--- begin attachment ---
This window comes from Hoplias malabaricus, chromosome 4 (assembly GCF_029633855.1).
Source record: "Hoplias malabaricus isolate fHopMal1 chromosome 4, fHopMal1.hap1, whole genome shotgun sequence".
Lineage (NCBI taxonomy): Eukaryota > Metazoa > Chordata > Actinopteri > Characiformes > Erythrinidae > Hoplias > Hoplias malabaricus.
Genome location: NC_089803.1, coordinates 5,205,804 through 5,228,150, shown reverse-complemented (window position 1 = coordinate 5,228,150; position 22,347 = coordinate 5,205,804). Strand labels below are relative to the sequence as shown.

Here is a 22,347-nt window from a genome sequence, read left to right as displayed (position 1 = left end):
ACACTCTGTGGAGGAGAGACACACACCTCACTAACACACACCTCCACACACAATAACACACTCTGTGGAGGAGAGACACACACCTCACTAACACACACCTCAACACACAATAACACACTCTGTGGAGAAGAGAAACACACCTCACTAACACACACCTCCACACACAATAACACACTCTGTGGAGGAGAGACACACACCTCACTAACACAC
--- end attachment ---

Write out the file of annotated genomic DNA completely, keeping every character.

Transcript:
This window comes from Hoplias malabaricus, chromosome 4 (assembly GCF_029633855.1).
Source record: "Hoplias malabaricus isolate fHopMal1 chromosome 4, fHopMal1.hap1, whole genome shotgun sequence".
Lineage (NCBI taxonomy): Eukaryota > Metazoa > Chordata > Actinopteri > Characiformes > Erythrinidae > Hoplias > Hoplias malabaricus.
Genome location: NC_089803.1, coordinates 5,205,804 through 5,228,150, shown reverse-complemented (window position 1 = coordinate 5,228,150; position 22,347 = coordinate 5,205,804). Strand labels below are relative to the sequence as shown.

Here is a 22,347-nt window from a genome sequence, read left to right as displayed (position 1 = left end):
ACACTCTGTGGAGGAGAGACACACACCTCACTAACACACACCTCCACACACAATAACACACTCTGTGGAGGAGAGACACACACCTCACTAACACACACCTCAACACACAATAACACACTCTGTGGAGAAGAGAAACACACCTCACTAACACACACCTCCACACACAATAACACACTCTGTGGAGGAGAGACACACACCTCACTAACACAC